Happy Halloween – New Chapter Preview

Hello everyone. I know it’s been a little quiet here of late, but, as promised on social media, a sneak peek at a key chapter from the upcoming third book in the “Beast” series is below. No trick, just a treat for Halloween!

In the next few days, The Daughters of the Darkness will be launching on Audible, and Phantom Beast should hit digital bookshelves early next year.

CHAPTER EIGHT

Chayton had been watching from the ridge since dusk. His sharp eyes had studied the ranch house and the big sweeping drive that curved in from the little-used track. But his main focus had been the barn and its out-buildings – the Midnight kennels in all their dishonourable glory. He closed his eyes, remembering the scratch marks on the black-painted boards of the floor and the ramps that led to the central pit. Most dogs, no matter the breed, didn’t want to fight. Chayton had watched the wolves and coyotes he’d encountered and tracked. Canines were one of the few species with highly-developed body language that signalled hierarchy and dominance. They had evolved this effective form of communication to avoid the physical fights that pack life might otherwise encourage. Squabbles over everything from who should be first at the dinner table to where they wanted to sleep, had the potential to escalate into a fight that risked serious injury or death. By showing they were willing to give in to a dominant animal, most confrontations ended quickly and peacefully.

Chayton opened his eyes again and lifted his binoculars. It had been dark for a good few hours now, and the lights were on in the barn. Preparations were under way. Beneath the soft yellow glow of a light at the front of one of the out-buildings, a door opened, and Beau stepped out into the cold night. Chayton could see the gasping puffs of the fat man hanging in the air. In his hand, he held three short leather leads, each of which belonged to a large, powerful dog. The three pit bulls didn’t pull away. They stood to attention, their cropped ears erect on top of their skulls. All of their attention was focused on the barn opposite the out-building. The dogs wagged their tails in anticipation. It made Chayton feel sick.

Midnight’s dogs also showed pack mentality. The three brothers hunted and killed together, working as a cohesive team. To them, the other dogs were outsiders, and just as with wolves, outsiders weren’t tolerated – and no submission or backing down would save them. Atlas stood in front of his two slightly smaller brothers. He was slate grey, with amber coloured eyes. His face was covered in tiny pink blotches, which from afar looked like a natural variation in his colouring, but was in fact old, heeled scar tissue. His chest had a bib of white, making him a strikingly handsome dog. He was the alpha. His brothers, Blitz and Blaze, had been sired by the same father, Midnight’s former champion, to a different bitch. They were black and white in colour, but whereas Blitz was predominantly black, with a white left ear and feet, Blaze was white, with a black eye patch and saddle. Chayton knew that on their own, each of the dogs had pleasant-enough temperaments, and he felt sorry for them in a way. But they were pure gladiators now: trained on treadmills, baited, and given smaller animals to practice on. And together, they were unstoppable killing machines. It ends tonight, he thought.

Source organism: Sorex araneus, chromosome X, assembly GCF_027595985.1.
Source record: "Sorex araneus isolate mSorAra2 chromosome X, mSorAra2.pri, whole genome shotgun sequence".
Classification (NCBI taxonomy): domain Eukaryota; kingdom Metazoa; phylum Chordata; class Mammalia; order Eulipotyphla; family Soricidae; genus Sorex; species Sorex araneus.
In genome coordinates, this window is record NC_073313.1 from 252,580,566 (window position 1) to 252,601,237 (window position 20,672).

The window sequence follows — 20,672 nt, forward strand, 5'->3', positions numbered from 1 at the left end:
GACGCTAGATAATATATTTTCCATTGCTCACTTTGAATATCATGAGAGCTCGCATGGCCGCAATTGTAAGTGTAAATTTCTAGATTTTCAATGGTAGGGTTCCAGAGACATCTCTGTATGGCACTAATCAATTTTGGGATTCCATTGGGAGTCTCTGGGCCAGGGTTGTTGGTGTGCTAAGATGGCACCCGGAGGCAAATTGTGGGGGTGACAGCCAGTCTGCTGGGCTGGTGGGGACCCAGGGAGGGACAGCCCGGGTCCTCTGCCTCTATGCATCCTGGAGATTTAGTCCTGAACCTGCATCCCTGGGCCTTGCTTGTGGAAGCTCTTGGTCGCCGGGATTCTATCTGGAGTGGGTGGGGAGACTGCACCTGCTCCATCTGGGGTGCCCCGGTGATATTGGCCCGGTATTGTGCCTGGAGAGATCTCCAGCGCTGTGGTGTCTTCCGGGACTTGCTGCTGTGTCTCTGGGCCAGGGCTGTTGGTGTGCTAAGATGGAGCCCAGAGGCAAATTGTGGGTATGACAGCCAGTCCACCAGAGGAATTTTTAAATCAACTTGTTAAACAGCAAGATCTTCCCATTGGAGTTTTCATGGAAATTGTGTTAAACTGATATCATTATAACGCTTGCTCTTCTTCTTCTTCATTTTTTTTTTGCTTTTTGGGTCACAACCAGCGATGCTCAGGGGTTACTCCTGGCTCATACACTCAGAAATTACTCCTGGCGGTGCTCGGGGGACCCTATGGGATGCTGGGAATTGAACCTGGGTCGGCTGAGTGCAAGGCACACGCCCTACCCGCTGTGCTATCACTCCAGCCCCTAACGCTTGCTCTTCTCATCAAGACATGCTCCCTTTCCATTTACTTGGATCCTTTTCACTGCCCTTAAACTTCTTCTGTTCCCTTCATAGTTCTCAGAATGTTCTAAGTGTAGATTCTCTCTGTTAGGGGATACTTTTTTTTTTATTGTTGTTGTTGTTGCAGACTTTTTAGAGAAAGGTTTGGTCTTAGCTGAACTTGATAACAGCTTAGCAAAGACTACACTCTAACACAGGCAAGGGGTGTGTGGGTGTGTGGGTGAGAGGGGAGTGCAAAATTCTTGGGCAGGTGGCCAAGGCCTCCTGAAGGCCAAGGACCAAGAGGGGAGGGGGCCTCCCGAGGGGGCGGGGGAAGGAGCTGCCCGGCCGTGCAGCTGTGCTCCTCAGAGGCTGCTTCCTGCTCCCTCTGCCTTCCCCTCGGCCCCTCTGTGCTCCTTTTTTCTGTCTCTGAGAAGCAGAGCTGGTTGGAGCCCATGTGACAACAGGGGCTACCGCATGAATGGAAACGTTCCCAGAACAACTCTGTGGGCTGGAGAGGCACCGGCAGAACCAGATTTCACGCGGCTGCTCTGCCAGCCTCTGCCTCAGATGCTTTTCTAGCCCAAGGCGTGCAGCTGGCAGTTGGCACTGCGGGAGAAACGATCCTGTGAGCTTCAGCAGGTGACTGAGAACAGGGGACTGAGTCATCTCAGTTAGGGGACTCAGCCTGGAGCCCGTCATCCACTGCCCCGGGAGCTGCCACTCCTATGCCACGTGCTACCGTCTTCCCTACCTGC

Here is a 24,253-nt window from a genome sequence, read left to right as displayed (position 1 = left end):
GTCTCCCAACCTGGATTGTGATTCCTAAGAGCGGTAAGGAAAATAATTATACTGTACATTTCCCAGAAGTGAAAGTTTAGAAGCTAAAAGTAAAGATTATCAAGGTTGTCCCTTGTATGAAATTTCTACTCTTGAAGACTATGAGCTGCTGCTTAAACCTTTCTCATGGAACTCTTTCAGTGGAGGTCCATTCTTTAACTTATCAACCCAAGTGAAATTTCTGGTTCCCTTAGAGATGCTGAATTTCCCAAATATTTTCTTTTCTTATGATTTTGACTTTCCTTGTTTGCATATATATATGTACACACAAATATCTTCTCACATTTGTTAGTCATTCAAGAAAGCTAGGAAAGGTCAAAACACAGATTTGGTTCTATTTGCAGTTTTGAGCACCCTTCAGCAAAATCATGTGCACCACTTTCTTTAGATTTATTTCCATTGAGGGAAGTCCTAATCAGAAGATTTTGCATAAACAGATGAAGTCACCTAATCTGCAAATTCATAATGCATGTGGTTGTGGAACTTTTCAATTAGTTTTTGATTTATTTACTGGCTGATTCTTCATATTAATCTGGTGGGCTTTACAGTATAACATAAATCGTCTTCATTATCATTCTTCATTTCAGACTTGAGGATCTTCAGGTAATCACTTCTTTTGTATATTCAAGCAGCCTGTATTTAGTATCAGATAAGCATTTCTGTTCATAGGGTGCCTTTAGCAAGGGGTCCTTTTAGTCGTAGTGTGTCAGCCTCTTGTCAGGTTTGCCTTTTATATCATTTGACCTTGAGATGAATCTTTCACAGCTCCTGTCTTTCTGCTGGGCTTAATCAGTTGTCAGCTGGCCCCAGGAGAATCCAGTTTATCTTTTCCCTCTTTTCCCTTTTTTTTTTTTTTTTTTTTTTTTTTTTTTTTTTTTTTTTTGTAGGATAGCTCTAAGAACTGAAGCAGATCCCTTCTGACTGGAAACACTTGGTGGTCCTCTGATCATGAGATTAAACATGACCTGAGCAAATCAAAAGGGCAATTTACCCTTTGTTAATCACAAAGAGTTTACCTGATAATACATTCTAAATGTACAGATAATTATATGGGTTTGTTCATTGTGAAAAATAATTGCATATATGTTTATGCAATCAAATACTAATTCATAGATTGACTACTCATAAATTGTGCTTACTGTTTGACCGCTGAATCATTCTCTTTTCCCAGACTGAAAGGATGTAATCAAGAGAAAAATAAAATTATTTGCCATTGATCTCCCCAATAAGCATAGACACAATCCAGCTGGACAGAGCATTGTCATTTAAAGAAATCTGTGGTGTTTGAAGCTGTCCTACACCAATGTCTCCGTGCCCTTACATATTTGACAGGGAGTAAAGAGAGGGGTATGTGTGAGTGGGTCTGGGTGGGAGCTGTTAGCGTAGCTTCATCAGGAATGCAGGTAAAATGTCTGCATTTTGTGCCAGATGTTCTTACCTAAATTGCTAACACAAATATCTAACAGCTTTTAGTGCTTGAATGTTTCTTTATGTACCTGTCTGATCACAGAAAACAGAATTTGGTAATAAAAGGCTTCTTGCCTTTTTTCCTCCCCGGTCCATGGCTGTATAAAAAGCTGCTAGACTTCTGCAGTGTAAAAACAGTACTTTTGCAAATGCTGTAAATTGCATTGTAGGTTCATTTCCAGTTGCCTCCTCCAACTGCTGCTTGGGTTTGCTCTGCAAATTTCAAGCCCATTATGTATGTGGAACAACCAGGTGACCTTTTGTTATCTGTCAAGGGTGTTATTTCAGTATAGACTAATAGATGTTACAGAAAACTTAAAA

He waited another five minutes before making his way back down the ridge to where he’d parked the old Dodge, a little way off the same trail that led to the ranch. In the back of the pickup was a large wooden crate, and behind the truck itself, he was towing an old horse box. He checked on both before getting behind the wheel of the truck and heading towards the Midnight ranch.

As Chayton pulled into the drive, Beau stepped out of the main barn, and quickly directed him to the back of the building. Chayton had been counting on this, and he was pleased not to have to alter his plans too much. He parked up, carefully pulling the truck round so that it faced back down the drive. He deliberately and carefully backed the horsebox up so it’s rear-opening door was close to the ramp and double doors that led directly to the pit. He stepped out and walked with Beau into the barn.

“What’s in the crate?” Beau asked, correctly assuming the cat was in the horse box.

“Coyote,” Chayton replied. “Warm-up act.”

Beau nodded approvingly.